A COVID winter – from an acute perspective

ESHT chief executive Joe Chadwick-Bell gives her insight into how COVID has shaped winter pressures

In the last weeks of the November lockdown we started to see the number of community cases of Covid in Hastings creep up. Around the same time we were hearing about the new and more infectious Kent Covid variant.

The increase in cases was more of a surprise in Hastings, because Hastings had consistently been amongst the places with the lowest Covid rates – the local Community was rightly proud that this had been the case throughout the first wave and the summer.

What began as a small increase in community cases in Hastings was quickly followed by an increase in people being admitted to Conquest Hospital with serious Covid symptoms. The increase in Hastings rapidly spread westwards and we saw increasing cases in our community hospitals and at Eastbourne DGH.

During December we saw an eight-fold increase in the number of Covid positive inpatients in the Trust. At the height of the second wave we had over five times the number of Covid positive inpatients when compared to the height of the first wave. By early January nearly 60% of our beds were being used to care for patients with Covid.

When we saw the first signs of the increased cases in Hastings and the new variant, our incident management system kicked back in and we started to prepare for the inevitable increase in hospital cases. Our priority is always to care for those most in need and to keep patients and our staff safe. That’s very easily said, but in reality it meant some very challenging decisions for us.

We made the very difficult decision to reschedule routine planned surgery – to allow us to focus on clinically urgent elective cases, caring for Covid-19 patients, emergency care, cancer care and diagnostics. One of the things that we learnt from the first wave was to maintain our diagnostic work as much as we could. We also temporarily suspended home births and births at our midwife led unit in Eastbourne. The midwifery team worked hard to make sure that anyone who was moved to Conquest got an experience as close as possible to the one they were expecting at home or at our midwife-led unit.

The first thing that people think of when they picture our Trust are our front line staff. And it’s absolutely right that our clinicians and healthcare staff working in critical care teams, our Emergency Department Teams, in our wards, services and in the community are recognised for the amazing dedication that they have shown. But in reality without our support functions, notably our Digital team, our Estates team and our HR team they wouldn’t have been able to get on with their job of providing care through the challenging winter months.

Our Estates and Facilities team moved mountains to reconfigure our hospitals and services, increasing bed capacity by converting surgical wards into medical wards, creating additional critical care facilities and even creating new wards – Devonshire Ward and Firwood Ward. Without their work to rapidly upgrade our Oxygen facilities at both acute hospitals we wouldn’t have been able to cope with the numbers that we saw needing Oxygen. Working with our pathology team and healthcare scientists they created space for a new Covid testing facility which was an important turning point for the Trust.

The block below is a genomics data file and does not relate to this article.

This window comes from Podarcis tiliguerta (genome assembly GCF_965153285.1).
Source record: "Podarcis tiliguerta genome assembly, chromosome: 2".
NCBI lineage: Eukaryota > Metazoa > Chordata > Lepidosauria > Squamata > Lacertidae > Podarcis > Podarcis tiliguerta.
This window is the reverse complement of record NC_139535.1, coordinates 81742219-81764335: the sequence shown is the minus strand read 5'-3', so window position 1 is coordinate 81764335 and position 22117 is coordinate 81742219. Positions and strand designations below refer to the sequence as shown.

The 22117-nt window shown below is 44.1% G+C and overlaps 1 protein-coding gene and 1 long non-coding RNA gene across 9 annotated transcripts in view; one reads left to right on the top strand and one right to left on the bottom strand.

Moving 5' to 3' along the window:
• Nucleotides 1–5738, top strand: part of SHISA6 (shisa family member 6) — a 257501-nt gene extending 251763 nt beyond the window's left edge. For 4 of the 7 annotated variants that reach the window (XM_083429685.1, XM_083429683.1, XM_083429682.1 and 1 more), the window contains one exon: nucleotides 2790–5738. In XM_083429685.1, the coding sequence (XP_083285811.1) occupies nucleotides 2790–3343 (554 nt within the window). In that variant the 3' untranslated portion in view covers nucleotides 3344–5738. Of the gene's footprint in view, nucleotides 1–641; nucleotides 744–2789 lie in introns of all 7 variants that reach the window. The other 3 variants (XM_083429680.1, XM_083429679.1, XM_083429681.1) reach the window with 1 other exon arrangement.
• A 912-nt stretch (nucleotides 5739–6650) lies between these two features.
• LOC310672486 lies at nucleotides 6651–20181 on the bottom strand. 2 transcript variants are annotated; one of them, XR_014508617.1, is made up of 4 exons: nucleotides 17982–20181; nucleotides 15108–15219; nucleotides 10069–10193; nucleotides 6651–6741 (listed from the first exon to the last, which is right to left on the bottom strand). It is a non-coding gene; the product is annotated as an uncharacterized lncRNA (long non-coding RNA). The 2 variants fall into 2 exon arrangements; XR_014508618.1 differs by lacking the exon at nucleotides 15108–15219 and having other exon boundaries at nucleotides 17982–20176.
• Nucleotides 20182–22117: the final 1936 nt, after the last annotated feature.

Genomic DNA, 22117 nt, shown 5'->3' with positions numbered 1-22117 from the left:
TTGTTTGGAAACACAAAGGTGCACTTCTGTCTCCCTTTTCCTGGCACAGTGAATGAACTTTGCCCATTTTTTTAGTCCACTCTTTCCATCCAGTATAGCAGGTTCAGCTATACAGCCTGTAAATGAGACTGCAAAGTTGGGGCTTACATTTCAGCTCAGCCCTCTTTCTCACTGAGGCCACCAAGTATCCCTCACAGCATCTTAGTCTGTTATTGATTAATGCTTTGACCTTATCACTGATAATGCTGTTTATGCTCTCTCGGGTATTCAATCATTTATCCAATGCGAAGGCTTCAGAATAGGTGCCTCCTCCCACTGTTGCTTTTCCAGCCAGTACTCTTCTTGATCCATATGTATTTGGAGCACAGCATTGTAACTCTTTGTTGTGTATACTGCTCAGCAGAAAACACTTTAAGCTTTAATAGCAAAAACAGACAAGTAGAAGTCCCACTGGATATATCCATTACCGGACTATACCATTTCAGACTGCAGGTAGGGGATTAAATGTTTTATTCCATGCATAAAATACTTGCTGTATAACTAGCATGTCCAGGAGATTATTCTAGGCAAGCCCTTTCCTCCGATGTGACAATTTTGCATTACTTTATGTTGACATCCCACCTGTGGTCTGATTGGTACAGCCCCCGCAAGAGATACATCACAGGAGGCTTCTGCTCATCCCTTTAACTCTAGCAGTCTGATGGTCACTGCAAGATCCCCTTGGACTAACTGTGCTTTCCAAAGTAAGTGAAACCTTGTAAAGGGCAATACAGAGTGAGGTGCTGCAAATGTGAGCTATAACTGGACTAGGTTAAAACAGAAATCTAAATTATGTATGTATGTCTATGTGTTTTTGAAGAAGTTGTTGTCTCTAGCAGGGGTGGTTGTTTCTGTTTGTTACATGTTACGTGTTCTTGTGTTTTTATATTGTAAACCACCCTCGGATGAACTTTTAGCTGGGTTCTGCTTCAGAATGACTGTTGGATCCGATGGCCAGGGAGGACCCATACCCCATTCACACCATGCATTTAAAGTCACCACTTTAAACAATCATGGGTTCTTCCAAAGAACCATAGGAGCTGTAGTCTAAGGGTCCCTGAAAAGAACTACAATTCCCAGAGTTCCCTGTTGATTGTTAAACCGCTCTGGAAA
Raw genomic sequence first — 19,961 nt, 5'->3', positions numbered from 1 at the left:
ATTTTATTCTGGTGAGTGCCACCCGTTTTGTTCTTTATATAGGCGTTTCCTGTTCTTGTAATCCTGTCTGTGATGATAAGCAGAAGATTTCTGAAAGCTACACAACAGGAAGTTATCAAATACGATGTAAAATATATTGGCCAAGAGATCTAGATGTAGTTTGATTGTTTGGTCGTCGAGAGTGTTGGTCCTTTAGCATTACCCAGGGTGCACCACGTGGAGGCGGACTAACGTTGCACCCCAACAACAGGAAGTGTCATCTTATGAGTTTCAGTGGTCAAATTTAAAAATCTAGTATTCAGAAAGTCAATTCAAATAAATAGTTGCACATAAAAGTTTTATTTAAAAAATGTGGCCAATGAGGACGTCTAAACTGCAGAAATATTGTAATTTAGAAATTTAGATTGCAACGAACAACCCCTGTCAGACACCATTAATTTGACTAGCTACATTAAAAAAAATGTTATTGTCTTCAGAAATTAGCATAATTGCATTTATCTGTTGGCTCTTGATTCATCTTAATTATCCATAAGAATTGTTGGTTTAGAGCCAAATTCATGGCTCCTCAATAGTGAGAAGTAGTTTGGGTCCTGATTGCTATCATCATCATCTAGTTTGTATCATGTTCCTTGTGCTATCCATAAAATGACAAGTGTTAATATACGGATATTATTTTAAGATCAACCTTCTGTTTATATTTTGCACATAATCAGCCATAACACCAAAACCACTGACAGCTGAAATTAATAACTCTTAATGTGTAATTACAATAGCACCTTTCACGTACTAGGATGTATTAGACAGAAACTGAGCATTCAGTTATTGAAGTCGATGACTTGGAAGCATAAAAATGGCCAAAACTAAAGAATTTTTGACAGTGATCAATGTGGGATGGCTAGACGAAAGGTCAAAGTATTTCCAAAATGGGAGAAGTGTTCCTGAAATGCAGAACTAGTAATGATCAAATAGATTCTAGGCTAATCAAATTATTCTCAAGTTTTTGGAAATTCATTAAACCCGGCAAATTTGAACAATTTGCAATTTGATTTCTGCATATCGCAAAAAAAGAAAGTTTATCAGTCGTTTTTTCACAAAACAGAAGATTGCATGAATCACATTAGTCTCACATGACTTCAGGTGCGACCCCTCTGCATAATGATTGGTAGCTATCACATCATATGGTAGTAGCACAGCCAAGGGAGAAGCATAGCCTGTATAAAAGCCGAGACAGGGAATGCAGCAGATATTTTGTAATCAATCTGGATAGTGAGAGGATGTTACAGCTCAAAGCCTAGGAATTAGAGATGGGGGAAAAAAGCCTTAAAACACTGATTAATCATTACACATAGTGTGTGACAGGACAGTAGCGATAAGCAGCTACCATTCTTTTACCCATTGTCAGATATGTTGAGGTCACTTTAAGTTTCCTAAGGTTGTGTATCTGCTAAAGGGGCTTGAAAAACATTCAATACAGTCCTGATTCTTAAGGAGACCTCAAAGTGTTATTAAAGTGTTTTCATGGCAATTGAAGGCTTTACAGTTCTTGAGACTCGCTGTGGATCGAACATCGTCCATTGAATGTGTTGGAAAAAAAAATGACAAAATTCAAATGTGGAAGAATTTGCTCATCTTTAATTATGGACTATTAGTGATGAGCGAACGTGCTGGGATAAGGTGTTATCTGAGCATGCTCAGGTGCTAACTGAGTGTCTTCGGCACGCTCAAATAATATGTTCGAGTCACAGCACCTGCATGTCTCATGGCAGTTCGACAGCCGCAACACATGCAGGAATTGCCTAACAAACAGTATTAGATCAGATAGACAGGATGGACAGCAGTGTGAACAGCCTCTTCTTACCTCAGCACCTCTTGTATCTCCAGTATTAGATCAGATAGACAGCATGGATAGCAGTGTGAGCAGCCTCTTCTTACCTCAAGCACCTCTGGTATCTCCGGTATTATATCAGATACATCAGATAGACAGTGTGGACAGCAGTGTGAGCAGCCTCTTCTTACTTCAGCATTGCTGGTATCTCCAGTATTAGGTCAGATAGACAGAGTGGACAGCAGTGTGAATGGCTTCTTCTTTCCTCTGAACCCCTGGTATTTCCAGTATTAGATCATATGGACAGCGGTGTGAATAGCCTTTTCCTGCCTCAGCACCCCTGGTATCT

Our Digital team helped people who didn’t need to be in the hospitals work effectively from home. They also supported our drive to see more patients by telephone or virtually and made sure that when Wards and services were being moved, they had the right technology to provide care.

Our HR team increased recruitment both temporary and permanent and invited people who had left the NHS to come back and take on important roles. They encouraged members of staff with previous clinical experience to put on their uniforms again and supported non clinical members of staff who volunteered to be redeployed to help support core patient services.

My point is that getting through the last three months, indeed the last 12 months, has been a joint effort from our amazing and dedicated 7000 plus community and hospital teams, working alongside our system partners across Sussex and social services and other healthcare services in East Sussex. I cannot put into words how proud I am to work as part of this team. We are also so appreciative for the tremendous support we have had from our local community – a wide range of donations to support our staff, along with people offering their time to volunteer and support our teams.

We are not out of the woods yet, but we have started to turn a corner. Over the last few weeks, we have started to see Covid numbers reduce as the effect of lockdown and the vaccination programme take effect. We have started to close some of the additional beds that we opened and are gradually returning some services (like home births and our Eastbourne Midwife Unit). From the 1 March we will be restarting our elective programme and will gradually increase capacity as the pressure on our critical care services reduces, while making sure that we offer the right physical and physiological support and space to give our staff a chance to come to terms with what they’ve been through – and take some well-earned leave!